What inspired you to create On the Water’s Edge?
“I had organically found my way out of the Landscapes with Houses to musings on landscape alone and the history of the genre. This led me to thinking about Kaspar David Friedrich, and how his painting The Sea of Ice, or Wreak of Hope reflected his moment in time and how that image in our time would reflect our concern, (or lack) about the warming of the climate and consequent melting of the ice caps. He also constructed that image out of his own imagination without ever having gone to the North Pole to see a sinking of the ship there. That painting was not an act of realism, but creative construction. I was also intrigued by the way his audience projected meanings regarding the state of the German economy and state on to his work at the time.
“After that image I worked on various images of the shore — a life saving station ± on the Outer Banks of North Carolina for example, and an image of Rockaway Beach after Hurricane Sandy. I began feeling the effects of rising sea levels and spending time on the shore, evacuating friends whose homes had been destroyed, etc..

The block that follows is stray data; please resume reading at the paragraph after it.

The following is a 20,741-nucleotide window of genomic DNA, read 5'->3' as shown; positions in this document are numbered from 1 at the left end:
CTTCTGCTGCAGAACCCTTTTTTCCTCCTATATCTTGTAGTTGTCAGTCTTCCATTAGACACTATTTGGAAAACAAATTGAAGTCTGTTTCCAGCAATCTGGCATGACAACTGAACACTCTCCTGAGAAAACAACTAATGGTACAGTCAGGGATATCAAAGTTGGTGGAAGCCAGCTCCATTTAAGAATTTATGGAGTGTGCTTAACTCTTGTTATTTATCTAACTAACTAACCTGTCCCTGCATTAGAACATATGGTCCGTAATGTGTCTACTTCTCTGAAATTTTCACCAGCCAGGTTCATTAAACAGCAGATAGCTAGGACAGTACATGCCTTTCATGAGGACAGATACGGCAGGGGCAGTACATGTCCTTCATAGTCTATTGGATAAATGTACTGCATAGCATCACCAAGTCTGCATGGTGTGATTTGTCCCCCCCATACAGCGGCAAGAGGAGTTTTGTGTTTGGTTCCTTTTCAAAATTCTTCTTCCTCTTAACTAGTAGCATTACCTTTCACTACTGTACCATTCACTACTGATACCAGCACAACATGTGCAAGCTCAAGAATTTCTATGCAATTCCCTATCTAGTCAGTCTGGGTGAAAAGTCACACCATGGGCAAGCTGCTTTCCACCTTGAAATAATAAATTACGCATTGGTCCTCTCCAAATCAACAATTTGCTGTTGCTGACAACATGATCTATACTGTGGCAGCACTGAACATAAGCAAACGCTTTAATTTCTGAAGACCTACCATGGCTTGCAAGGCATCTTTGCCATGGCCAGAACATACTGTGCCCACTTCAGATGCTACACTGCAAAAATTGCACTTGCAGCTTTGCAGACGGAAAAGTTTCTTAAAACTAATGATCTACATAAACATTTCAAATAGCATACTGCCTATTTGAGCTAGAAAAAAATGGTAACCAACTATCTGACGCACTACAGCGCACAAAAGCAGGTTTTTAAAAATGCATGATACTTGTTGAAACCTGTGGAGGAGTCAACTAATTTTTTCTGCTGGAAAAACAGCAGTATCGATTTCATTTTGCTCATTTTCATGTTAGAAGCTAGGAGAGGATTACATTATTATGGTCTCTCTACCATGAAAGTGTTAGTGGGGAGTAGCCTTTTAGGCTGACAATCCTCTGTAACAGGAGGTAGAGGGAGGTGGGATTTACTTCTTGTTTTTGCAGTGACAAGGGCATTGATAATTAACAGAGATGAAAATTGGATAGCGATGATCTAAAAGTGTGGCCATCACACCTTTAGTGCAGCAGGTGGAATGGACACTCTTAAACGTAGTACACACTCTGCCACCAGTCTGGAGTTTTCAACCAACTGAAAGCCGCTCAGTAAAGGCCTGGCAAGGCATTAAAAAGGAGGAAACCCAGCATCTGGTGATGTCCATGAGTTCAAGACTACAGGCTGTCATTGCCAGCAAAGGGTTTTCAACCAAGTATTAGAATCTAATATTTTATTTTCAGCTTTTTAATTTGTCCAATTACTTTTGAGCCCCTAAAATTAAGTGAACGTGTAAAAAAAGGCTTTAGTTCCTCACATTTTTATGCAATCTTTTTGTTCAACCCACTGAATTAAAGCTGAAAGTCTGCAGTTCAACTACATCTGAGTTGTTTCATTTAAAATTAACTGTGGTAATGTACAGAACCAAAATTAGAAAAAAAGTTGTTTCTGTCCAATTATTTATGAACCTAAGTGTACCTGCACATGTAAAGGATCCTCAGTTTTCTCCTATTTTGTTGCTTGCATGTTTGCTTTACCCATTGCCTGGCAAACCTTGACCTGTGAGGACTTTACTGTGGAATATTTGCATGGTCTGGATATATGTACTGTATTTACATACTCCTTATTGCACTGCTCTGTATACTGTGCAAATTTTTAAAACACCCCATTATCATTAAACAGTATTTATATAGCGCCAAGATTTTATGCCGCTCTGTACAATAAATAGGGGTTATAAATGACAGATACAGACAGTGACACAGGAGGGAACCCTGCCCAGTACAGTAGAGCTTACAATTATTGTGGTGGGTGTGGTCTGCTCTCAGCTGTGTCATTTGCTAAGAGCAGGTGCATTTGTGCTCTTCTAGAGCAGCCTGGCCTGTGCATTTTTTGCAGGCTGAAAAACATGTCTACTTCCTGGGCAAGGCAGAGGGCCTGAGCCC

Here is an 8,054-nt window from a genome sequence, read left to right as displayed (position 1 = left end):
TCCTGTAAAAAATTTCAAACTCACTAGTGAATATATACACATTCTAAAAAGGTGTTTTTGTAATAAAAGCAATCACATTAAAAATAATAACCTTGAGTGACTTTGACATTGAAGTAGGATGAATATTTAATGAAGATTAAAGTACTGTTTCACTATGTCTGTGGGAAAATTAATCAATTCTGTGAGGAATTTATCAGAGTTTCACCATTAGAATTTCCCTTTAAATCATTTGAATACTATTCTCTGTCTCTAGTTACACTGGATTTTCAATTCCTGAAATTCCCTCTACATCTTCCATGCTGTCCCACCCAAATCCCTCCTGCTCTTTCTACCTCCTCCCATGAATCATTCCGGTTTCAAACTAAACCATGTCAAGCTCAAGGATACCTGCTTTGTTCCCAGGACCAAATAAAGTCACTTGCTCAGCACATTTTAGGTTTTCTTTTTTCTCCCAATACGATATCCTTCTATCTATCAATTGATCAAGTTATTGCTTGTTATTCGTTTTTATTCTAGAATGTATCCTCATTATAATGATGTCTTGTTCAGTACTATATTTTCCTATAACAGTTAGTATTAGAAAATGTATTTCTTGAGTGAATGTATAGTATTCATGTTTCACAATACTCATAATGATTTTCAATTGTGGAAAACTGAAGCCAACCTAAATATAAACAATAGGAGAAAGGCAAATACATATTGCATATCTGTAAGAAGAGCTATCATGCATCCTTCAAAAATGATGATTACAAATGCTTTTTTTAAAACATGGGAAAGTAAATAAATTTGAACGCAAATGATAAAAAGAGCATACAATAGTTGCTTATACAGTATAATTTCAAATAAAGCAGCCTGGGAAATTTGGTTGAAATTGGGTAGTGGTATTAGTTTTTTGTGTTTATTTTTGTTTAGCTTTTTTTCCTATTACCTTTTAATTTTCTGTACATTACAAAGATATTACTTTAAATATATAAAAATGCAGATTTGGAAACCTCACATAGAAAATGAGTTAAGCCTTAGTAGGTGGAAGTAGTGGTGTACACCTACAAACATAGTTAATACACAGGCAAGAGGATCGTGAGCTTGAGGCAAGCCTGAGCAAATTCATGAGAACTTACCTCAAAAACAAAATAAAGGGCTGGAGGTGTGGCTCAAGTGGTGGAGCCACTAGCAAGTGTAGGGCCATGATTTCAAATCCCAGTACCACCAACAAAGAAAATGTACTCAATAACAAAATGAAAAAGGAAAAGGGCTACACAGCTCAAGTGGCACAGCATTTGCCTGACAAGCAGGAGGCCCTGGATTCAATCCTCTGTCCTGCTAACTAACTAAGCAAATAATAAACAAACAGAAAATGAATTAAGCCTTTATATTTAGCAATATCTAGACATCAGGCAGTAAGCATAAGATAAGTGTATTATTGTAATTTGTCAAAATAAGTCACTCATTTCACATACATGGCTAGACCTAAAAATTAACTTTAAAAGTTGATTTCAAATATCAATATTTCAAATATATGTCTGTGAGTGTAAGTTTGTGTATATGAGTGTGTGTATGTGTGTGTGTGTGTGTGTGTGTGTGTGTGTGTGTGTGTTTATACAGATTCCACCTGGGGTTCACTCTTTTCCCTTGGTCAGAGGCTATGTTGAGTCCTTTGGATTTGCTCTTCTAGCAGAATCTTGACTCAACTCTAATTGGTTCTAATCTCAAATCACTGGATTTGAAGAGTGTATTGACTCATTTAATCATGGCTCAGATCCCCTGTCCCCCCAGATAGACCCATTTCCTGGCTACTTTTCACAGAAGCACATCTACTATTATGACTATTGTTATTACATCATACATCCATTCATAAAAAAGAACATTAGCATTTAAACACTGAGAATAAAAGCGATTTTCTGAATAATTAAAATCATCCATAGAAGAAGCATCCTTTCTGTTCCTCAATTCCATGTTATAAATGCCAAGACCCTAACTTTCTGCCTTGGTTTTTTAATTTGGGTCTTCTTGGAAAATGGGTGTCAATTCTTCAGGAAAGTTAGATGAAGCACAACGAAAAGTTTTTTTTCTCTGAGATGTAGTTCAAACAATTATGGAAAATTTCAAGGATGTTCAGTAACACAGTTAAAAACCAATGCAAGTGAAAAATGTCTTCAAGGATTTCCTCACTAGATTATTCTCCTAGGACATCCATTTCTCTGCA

“I took up surfing, spent time in the rainforest, and found courage in those who faced the future head on, who looked into the wind, and eagerly rode the waves generated by a life spinning out of balance.
“That was the beginning. Then I did a show in Munich at the Haus de Kunst, where I began to see clear parallels between Hitler and the rise of populism and Donald Trump, in America. When I came home I wanted to create some safe space of spiritual renewal and regeneration and looked to the Mexican architect, Louis Baragan for inspiration — crossing borders rather than building border walls.
“Following this, I began to create my own structures for the beach, Life saving stations of my own, built for the future, social infrastructure for migrant populations fleeing the devastation of ever increasing storms. This is what we have here — my own fantasy architecture for the future — safe structures for a drowned world. The best architects have always built for the poor and less privileged and I would love to collaborate with others to get things built for the more vulnerable around the globe.”
Could you speak how the construction of composite ensembles and landscapes allows you to explore both universal and contemporary themes about the state of humanity?
“I suppose when I started constructing things to photograph, I was acutely aware of how photographs lie. I was very interested in the Magic Realism of Gabriel Garcia Marquez, and other Latin American writers who were dealing with autocratic rulers and the aftermath of colonialism. Pablo Neruda, Carlos Fuentes, Octavio Paz, etc.
“I felt like our notions of reality were constructed either by others for their own benefit, or by one another simply given the limits of our perception and experience. At the same time the paper construct was a reflection of the transient, and fragile nature of life. Life as a dream.